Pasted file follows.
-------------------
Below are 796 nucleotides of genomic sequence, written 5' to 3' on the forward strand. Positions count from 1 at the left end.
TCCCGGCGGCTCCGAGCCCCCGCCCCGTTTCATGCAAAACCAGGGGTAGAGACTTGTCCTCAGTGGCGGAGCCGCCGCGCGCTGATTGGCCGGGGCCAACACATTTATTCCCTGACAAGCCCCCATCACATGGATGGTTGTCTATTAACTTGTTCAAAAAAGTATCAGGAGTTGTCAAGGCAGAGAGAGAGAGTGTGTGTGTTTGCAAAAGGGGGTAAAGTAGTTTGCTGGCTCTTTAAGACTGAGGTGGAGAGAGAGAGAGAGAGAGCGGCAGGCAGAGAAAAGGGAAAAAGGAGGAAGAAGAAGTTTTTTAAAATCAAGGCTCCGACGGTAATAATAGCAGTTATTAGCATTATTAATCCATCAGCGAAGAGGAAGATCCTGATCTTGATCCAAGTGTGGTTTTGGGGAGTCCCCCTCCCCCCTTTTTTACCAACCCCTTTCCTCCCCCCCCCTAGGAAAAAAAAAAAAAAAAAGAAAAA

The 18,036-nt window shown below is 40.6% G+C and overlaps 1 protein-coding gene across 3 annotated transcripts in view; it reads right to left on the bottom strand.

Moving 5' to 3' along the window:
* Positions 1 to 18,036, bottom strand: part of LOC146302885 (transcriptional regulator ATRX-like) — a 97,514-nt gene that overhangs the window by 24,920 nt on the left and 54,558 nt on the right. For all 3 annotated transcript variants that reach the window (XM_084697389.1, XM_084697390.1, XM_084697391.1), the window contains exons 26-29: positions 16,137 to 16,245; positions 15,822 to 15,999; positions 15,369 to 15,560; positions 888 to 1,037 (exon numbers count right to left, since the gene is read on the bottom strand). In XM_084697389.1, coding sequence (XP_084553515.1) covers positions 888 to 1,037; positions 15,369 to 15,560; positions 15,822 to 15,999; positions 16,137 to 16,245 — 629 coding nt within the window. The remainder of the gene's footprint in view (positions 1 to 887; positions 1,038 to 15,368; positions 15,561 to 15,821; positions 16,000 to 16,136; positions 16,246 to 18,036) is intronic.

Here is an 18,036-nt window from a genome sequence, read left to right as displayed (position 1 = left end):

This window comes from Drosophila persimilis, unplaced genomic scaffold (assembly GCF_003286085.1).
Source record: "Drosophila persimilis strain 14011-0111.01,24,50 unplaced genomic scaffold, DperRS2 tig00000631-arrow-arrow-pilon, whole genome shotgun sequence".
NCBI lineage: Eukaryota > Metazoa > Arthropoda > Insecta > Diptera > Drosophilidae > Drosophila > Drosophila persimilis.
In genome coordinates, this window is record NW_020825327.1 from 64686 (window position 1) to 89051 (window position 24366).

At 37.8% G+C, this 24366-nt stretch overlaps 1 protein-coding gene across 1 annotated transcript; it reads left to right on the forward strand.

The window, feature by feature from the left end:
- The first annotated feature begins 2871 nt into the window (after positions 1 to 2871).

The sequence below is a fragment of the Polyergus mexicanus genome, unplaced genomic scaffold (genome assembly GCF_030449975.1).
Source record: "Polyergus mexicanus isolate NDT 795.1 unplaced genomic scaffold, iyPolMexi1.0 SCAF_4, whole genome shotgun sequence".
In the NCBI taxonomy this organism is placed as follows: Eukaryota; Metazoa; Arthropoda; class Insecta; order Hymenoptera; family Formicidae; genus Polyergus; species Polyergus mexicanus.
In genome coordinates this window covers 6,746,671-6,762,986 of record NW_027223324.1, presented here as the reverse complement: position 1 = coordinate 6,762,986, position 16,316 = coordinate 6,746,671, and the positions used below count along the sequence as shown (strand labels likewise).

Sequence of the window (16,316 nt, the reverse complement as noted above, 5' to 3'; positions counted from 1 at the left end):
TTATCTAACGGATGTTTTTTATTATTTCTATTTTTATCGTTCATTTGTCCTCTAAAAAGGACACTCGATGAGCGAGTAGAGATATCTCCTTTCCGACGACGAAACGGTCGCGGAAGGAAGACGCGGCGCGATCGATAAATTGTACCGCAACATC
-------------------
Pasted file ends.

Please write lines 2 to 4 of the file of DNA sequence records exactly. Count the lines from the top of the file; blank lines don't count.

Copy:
TCCCGGCGGCTCCGAGCCCCCGCCCCGTTTCATGCAAAACCAGGGGTAGAGACTTGTCCTCAGTGGCGGAGCCGCCGCGCGCTGATTGGCCGGGGCCAACACATTTATTCCCTGACAAGCCCCCATCACATGGATGGTTGTCTATTAACTTGTTCAAAAAAGTATCAGGAGTTGTCAAGGCAGAGAGAGAGAGTGTGTGTGTTTGCAAAAGGGGGTAAAGTAGTTTGCTGGCTCTTTAAGACTGAGGTGGAGAGAGAGAGAGAGAGAGCGGCAGGCAGAGAAAAGGGAAAAAGGAGGAAGAAGAAGTTTTTTAAAATCAAGGCTCCGACGGTAATAATAGCAGTTATTAGCATTATTAATCCATCAGCGAAGAGGAAGATCCTGATCTTGATCCAAGTGTGGTTTTGGGGAGTCCCCCTCCCCCCTTTTTTACCAACCCCTTTCCTCCCCCCCCCTAGGAAAAAAAAAAAAAAAAAGAAAAA

The 18,036-nt window shown below is 40.6% G+C and overlaps 1 protein-coding gene across 3 annotated transcripts in view; it reads right to left on the bottom strand.

Moving 5' to 3' along the window: